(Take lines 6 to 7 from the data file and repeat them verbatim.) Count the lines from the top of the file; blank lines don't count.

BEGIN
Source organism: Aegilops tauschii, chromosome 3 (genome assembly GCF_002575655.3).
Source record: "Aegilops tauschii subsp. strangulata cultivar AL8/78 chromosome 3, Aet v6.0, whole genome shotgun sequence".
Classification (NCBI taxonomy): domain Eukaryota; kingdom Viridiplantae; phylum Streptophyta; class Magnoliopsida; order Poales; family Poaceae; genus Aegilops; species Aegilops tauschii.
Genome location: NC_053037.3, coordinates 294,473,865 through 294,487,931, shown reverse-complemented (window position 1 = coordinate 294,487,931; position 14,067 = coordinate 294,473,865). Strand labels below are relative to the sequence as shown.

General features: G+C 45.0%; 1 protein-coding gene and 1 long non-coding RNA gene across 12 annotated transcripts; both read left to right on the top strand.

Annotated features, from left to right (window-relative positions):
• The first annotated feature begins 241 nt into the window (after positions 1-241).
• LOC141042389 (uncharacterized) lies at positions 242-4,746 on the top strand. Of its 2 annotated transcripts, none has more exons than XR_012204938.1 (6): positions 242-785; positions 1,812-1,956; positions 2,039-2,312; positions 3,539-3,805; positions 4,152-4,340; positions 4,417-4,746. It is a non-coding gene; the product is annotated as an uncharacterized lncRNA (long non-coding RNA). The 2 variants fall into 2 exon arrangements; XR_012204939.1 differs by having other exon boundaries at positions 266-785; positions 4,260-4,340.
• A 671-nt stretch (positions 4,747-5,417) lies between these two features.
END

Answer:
Annotated features, from left to right (window-relative positions):
• The first annotated feature begins 241 nt into the window (after positions 1-241).